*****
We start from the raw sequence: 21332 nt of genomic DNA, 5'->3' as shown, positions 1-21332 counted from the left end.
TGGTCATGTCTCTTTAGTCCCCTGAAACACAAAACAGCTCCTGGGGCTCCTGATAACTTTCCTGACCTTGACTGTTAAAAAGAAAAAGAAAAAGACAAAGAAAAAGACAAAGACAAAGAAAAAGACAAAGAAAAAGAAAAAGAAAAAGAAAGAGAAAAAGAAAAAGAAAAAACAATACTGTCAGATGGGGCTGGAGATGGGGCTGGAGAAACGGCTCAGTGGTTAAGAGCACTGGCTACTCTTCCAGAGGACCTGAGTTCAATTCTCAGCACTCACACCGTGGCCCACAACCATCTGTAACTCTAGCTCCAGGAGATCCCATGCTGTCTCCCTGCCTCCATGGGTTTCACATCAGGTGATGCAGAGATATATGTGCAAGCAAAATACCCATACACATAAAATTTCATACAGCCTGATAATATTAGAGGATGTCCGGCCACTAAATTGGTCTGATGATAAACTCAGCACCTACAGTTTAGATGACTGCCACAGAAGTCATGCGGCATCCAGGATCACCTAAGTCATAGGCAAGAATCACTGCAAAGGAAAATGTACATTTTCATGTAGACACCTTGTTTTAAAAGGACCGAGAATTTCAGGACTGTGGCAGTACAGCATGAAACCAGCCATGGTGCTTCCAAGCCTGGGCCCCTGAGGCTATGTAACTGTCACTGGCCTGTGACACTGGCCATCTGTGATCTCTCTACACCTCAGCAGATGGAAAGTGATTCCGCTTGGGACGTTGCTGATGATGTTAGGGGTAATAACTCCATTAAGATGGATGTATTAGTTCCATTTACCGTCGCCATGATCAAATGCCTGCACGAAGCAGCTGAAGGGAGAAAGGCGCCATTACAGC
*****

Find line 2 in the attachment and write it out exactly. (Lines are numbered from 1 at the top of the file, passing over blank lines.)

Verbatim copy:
TGGTCATGTCTCTTTAGTCCCCTGAAACACAAAACAGCTCCTGGGGCTCCTGATAACTTTCCTGACCTTGACTGTTAAAAAGAAAAAGAAAAAGACAAAGAAAAAGACAAAGACAAAGAAAAAGACAAAGAAAAAGAAAAAGAAAAAGAAAGAGAAAAAGAAAAAGAAAAAACAATACTGTCAGATGGGGCTGGAGATGGGGCTGGAGAAACGGCTCAGTGGTTAAGAGCACTGGCTACTCTTCCAGAGGACCTGAGTTCAATTCTCAGCACTCACACCGTGGCCCACAACCATCTGTAACTCTAGCTCCAGGAGATCCCATGCTGTCTCCCTGCCTCCATGGGTTTCACATCAGGTGATGCAGAGATATATGTGCAAGCAAAATACCCATACACATAAAATTTCATACAGCCTGATAATATTAGAGGATGTCCGGCCACTAAATTGGTCTGATGATAAACTCAGCACCTACAGTTTAGATGACTGCCACAGAAGTCATGCGGCATCCAGGATCACCTAAGTCATAGGCAAGAATCACTGCAAAGGAAAATGTACATTTTCATGTAGACACCTTGTTTTAAAAGGACCGAGAATTTCAGGACTGTGGCAGTACAGCATGAAACCAGCCATGGTGCTTCCAAGCCTGGGCCCCTGAGGCTATGTAACTGTCACTGGCCTGTGACACTGGCCATCTGTGATCTCTCTACACCTCAGCAGATGGAAAGTGATTCCGCTTGGGACGTTGCTGATGATGTTAGGGGTAATAACTCCATTAAGATGGATGTATTAGTTCCATTTACCGTCGCCATGATCAAATGCCTGCACGAAGCAGCTGAAGGGAGAAAGGCGCCATTACAGC